Sunday, September 21, 2008

Economic Calculation

In his seminal article on economic calculation under central planning, Mises showed that a central planner cannot allocate productive factors in a manner consistent with consumer demand because the planner does not have the ability to calculate in terms of market prices. Market prices come about as the result of a competitive bidding process among decentralized private property owners who are seeking to earn profits.

In some cases, firms are not just being bailed out, they are being nationalized. Nationalization means that the ownership of the firm changes from the private sector to the government. This puts the Fed, or the Treasury, or whoever becomes the de-facto owner of these firms, in charge of them.

While the nationalization of the health care sector, the coal industry, the airlines, or any other industry would be bad enough, the nationalization of a single industry mainly destroys the ability of that industry to allocate capital rationally. But even within that industry, they have access to external market prices for their inputs and their outputs. And nationalized firms can still adopt technological advances that are generated by the competitive part of the economy.

The role of financial institutions within a market economy is to allocate capital. Banks, for example, borrow from small depositors and lend to home buyers or small businesses. Investment banks invest the equity of the share holders in asset markets, facilitate the issuance of new securities, and manage the capital of private investors.

This is why the recent round of bailouts of financial institutions is so damaging. The impact of these nationalizations is multiplied compared to the takeover of an industrial sector because the capital allocation function is so critical to a market economy. Financial institutions do not produce a physical good, they act entrepreneurially within the total capital structure of the economy to allocate productive factors. In no sense can this entrepreneurial function be replicated by a central planner operating outside of the profit and loss system.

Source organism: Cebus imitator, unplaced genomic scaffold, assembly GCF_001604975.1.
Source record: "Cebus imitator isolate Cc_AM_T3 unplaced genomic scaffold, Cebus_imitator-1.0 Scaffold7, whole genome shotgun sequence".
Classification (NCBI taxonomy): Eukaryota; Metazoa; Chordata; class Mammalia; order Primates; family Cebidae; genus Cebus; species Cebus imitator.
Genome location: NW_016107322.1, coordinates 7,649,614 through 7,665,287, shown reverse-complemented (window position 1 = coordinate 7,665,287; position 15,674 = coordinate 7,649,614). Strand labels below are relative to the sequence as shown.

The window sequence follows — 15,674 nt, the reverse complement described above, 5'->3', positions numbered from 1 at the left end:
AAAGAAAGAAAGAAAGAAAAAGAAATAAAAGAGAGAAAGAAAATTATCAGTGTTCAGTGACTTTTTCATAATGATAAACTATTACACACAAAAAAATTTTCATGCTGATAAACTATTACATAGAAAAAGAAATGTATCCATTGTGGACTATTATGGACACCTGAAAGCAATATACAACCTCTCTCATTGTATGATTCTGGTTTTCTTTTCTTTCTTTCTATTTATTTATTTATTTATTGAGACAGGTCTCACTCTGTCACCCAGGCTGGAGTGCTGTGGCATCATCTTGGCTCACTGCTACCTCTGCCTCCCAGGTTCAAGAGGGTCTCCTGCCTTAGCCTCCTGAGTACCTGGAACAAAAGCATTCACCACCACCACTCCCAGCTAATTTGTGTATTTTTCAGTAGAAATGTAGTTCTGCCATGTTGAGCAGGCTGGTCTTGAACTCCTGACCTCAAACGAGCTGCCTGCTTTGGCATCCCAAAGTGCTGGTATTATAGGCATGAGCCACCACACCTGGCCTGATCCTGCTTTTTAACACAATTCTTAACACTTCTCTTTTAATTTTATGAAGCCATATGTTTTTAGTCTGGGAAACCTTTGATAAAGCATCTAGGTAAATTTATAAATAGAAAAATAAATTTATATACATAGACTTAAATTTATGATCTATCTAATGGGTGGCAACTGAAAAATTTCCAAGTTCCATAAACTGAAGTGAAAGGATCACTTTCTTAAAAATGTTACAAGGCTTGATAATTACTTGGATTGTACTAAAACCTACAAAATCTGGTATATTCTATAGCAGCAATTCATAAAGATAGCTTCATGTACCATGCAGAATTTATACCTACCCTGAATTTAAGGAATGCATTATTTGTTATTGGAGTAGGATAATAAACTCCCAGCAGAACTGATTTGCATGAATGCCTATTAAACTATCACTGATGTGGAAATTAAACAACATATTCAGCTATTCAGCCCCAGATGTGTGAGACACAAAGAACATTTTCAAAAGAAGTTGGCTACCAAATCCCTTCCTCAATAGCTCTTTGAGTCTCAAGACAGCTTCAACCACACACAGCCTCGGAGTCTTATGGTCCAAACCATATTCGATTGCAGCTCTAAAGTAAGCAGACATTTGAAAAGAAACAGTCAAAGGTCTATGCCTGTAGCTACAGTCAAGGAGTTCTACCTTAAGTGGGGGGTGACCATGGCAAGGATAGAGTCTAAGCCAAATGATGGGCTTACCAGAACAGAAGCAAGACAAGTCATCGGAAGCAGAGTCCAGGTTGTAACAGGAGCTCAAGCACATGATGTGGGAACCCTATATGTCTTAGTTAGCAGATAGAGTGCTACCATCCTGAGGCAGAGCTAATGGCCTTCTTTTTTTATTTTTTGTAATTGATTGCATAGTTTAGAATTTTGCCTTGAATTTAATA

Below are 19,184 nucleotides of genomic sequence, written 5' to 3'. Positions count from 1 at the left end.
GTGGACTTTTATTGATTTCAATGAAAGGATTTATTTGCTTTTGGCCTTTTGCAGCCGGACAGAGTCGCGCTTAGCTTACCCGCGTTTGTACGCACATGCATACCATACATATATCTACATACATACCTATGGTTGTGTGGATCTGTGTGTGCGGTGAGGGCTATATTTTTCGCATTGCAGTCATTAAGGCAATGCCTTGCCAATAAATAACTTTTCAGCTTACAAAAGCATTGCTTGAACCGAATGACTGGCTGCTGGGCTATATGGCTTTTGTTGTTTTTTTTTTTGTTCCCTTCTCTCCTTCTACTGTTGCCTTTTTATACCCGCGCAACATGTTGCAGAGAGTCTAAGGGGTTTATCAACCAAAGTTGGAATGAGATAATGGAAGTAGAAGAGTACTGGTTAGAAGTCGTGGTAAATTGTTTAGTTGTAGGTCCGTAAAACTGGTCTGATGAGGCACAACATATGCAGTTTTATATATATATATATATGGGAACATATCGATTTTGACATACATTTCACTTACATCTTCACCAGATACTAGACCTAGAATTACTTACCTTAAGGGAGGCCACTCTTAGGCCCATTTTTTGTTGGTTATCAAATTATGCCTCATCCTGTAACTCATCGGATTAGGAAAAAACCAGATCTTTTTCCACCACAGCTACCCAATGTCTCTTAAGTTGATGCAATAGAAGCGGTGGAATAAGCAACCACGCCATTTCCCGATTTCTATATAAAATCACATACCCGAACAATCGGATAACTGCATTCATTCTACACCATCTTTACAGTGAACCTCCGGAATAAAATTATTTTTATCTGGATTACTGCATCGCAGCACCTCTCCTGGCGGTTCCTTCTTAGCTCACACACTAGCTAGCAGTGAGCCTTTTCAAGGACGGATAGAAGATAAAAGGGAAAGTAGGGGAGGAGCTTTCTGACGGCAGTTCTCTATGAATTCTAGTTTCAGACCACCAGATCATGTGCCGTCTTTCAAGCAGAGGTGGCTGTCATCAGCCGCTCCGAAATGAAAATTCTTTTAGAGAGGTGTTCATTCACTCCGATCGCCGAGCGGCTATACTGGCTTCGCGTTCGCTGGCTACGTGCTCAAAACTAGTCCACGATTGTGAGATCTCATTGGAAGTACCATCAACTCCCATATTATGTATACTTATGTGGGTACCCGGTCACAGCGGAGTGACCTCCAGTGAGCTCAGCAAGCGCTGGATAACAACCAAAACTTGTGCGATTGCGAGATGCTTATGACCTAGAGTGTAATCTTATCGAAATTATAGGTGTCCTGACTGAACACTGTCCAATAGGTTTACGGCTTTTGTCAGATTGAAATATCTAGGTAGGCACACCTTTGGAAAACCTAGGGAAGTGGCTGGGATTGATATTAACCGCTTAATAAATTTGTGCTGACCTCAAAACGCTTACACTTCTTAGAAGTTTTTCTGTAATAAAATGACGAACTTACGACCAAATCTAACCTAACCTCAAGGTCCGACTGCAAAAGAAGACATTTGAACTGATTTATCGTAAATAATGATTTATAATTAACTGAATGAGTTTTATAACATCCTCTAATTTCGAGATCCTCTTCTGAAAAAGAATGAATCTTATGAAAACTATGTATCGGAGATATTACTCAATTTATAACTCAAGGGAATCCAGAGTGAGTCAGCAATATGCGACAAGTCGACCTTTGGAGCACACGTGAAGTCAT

Some related news stories:
  1. Borrowing $700 billion of taxpayer funds to make taxpayers owners of bad mortgages. If we are to be forced to own the mortgage industry, couldn't we at least own the good mortgages? Russian Roulette with other people's money.
  2. Little idea what we are really doing. I mean really doing: Law of Unintended Consequences kinda stuff. Watch gas prices soar, etc.
  3. Patronage Plan under cover of Martial Law: struggle over details. Struggle over calculations. Note what the article discloses as two crucial details of the administration's plan to rescue the financial system: First, distressed securities would be purchased by the Treasury Department through a "reverse auction" system, in which sellers would set the minimum price they'd be willing to accept from the government. This would seem to create the most lucrative patronage imaginable, for there's no telling how the government's purchasing agents might decide what to buy and at what price. Indeed, since there is no market for these securities and the government itself will be making the market, purchases will be entirely a matter of government favor; government fiat. Second, the purchasing system would be, like the U.S. Exchange Stabilization Fund, beyond review by any court or other regulatory agency. That is, the system would have no accountability at all, unless, perhaps, Congress wanted to look at it eventually or change the law. In effect it would declare martial law throughout the U.S. financial system and the economy at large.
  4. Martial law? Isn't that a bit extreme? Well, you tell me. Section 8 of "The Plan" essentially states that whatever the Treasury does is above the law. America: a nation of laws?
  5. Which Presidential candidate would help get us out of this mess better? This article gives some perspective: it's just not a happy perspective.
  6. US Taxpayer a Giant Dumpster for "Illiquid Assets" (aka "Crap").
  7. "The Plan" is not good.

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